In preparation for that shift, Infrastructure Leasing & Financial Services Limited, the private company that will run the plant with the East Delhi Municipal Corp., launched Gulmeher – with Khanduri’s expertise – in May 2013. About 65 women have joined the center.
As the director of the nonprofit Institute for Development Support in Uttarakhand, Khanduri has completed at least 12 similar projects in low-income communities in Uttarakhand and eight in other Indian states.
While Khanduri receives an honorarium from the institute, he earns his living primarily as an environmental consultant to the World Bank.
Khanduri and his team engage communities in the design of environmentally friendly projects in tourism, groundwater recharge, waste recycling, forestry and agriculture. They mobilize people to work, build their employment capacities, and eventually hand projects over to communities to ensure their sustainability.
Local governments, corporations and other organizations often call on Khanduri to execute effective community development projects.
Infrastructure Leasing originally tried to train ragpickers to work in other industries, but they didn’t show interest, says a company official who, lacking authorization to speak on the record, requested anonymity.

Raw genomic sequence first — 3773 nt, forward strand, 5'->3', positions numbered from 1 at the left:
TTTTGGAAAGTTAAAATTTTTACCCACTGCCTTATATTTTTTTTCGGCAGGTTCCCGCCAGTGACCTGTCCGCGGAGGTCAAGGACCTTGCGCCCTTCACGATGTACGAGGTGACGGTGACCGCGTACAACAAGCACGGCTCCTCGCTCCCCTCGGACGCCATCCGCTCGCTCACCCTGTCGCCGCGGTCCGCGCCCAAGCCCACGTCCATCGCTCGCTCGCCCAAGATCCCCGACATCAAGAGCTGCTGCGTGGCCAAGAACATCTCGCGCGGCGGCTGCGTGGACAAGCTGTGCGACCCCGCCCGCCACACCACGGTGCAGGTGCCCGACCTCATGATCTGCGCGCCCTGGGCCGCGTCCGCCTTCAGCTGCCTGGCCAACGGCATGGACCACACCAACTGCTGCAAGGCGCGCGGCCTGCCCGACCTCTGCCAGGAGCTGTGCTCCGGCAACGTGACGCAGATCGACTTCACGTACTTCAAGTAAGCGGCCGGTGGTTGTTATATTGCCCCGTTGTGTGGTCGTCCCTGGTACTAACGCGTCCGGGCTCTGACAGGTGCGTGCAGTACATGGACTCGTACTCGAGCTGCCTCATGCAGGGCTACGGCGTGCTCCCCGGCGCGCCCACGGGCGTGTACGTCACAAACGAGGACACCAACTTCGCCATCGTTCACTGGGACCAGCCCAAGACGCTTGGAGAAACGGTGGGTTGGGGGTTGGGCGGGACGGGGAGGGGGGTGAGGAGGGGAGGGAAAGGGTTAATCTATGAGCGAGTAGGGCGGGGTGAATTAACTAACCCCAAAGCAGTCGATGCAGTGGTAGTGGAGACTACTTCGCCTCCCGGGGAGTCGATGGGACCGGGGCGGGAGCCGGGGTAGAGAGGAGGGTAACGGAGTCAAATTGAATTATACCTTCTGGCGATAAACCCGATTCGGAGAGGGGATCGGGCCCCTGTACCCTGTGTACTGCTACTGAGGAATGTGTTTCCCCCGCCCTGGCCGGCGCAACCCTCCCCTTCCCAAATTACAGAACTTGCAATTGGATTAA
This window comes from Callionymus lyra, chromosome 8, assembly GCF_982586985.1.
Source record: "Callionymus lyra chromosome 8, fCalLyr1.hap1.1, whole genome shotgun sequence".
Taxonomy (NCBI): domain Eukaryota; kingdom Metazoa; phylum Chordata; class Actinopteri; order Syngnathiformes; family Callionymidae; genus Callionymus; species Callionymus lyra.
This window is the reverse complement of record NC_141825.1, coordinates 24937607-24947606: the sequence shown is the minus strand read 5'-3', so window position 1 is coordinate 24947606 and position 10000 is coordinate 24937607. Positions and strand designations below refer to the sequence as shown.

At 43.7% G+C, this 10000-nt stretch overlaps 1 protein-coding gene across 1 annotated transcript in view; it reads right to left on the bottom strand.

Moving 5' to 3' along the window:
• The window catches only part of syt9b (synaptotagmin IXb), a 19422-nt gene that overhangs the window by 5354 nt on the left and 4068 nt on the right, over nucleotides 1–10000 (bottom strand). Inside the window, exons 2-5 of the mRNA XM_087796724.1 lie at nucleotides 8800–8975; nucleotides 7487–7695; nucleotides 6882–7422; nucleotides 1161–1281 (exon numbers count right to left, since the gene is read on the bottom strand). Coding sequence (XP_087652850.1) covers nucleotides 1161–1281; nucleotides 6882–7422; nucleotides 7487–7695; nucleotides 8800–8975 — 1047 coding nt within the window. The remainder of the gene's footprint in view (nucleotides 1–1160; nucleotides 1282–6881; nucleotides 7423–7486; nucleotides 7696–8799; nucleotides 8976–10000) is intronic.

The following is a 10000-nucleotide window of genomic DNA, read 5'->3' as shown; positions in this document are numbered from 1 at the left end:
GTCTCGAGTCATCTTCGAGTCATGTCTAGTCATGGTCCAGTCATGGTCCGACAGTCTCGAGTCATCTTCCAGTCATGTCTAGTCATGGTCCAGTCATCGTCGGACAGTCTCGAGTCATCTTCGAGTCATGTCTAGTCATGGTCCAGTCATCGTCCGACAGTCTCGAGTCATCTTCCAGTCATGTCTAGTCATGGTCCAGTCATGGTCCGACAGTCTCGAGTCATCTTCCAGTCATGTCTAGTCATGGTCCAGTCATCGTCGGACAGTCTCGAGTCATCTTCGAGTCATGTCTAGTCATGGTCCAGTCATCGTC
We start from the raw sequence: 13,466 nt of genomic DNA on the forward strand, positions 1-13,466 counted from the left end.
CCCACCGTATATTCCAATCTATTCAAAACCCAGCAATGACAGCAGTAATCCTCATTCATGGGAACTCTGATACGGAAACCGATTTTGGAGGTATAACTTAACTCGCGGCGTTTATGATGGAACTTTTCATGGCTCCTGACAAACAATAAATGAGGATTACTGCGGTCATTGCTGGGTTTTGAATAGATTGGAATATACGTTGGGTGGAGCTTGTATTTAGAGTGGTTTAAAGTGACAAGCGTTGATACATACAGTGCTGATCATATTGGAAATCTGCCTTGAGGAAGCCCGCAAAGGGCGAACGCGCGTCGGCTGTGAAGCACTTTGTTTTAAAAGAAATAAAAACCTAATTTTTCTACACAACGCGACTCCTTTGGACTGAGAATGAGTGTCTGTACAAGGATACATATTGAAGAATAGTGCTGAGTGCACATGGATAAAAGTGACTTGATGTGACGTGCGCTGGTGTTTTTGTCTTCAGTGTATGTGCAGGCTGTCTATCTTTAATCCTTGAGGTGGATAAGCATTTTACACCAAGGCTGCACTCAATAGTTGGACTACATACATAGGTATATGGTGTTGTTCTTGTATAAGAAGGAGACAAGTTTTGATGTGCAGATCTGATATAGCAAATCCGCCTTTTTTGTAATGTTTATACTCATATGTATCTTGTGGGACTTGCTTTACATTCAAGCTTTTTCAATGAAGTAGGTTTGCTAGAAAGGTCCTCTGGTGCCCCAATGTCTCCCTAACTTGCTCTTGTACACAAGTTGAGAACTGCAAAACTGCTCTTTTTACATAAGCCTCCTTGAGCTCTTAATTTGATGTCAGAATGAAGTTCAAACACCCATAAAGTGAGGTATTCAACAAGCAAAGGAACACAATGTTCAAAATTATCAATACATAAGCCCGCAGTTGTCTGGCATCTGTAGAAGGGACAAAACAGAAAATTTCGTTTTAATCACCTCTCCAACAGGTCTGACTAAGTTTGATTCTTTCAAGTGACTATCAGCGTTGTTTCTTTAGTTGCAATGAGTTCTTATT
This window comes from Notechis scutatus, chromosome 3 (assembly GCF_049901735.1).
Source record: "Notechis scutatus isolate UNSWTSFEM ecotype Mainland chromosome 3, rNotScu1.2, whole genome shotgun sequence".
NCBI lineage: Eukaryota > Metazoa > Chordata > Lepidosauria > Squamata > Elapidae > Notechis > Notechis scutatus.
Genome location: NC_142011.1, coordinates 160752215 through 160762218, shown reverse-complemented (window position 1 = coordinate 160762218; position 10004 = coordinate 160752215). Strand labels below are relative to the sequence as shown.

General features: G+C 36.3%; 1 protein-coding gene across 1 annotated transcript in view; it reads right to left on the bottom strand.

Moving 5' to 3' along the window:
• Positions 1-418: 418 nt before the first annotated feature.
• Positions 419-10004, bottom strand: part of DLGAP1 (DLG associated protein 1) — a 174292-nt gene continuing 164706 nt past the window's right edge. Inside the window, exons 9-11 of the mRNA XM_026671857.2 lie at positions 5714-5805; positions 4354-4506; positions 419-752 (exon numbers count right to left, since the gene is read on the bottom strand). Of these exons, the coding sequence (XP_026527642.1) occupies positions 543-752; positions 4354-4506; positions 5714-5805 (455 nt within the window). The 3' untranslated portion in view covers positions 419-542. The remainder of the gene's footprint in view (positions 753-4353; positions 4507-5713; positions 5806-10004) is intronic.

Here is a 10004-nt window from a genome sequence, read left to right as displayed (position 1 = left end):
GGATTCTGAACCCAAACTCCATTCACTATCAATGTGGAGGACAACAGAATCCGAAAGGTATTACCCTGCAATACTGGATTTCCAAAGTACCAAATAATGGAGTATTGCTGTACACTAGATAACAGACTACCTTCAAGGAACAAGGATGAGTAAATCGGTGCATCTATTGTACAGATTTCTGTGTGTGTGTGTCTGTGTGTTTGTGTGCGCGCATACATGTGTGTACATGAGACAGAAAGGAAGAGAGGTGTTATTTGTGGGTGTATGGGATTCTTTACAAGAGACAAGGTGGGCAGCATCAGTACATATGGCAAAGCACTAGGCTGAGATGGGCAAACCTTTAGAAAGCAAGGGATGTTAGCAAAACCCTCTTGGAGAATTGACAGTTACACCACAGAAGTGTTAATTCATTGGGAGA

The company asked various organizations to run a social project to give ragpickers a new livelihood but found them profit-oriented. Finally, it summoned Khanduri.
“Khanduri’s interest in the social uplift of people was evident,” the official says. “He was keen to work with communities. He was excellent in mobilization, and connected well with the community.”
The project was conceived in brainstorming sessions Khanduri conducted with ragpickers, Infrastructure Leasing and other stakeholders. Recognizing that ragpickers want to stay close to their families and women want to bring their children to work, Khanduri decided that creating jobs near the slum was key.
Khanduri focused on women first because mothers, being deeply concerned with the welfare and prospects of their children, are easier to mobilize, he says. He had already launched successful paper projects in communities in Uttarakhand.
Khanduri aims to motivate as many women as possible to train at Gulmeher. He ensures that participants learn a variety of jobs, boosting their employability.
The first woman Khanduri recruited was Badru Nisha, now 45.
“Khanduri Sir told me to take this company as mine and bring more people,” Badru Nisha says.
Convinced she couldn’t get a job without an education, she had never worked before.
Badru Nisha brings discarded flowers from the local wholesale market to Gulmeher – which means “blessings of flowers” in Hindi – dries them and hands them off to other workers who use them to decorate gift items. She also operates the cotton-pressing machine in the sanitary napkin unit.
Today, a confident Badru Nisha earns 6,000 rupees ($94) a month. In two years, she saved 70,000 rupees ($1,100) and built a house for her relatives back in Bihar state.
Before coming to Gulmeher, Badru Nisha and her co-workers used to climb the fetid mounds of trash in the Ghazipur landfill, picking through waste in the sweltering heat for what little they earned selling their finds to scrap dealers. Today, they use their nimble fingers to make clean products.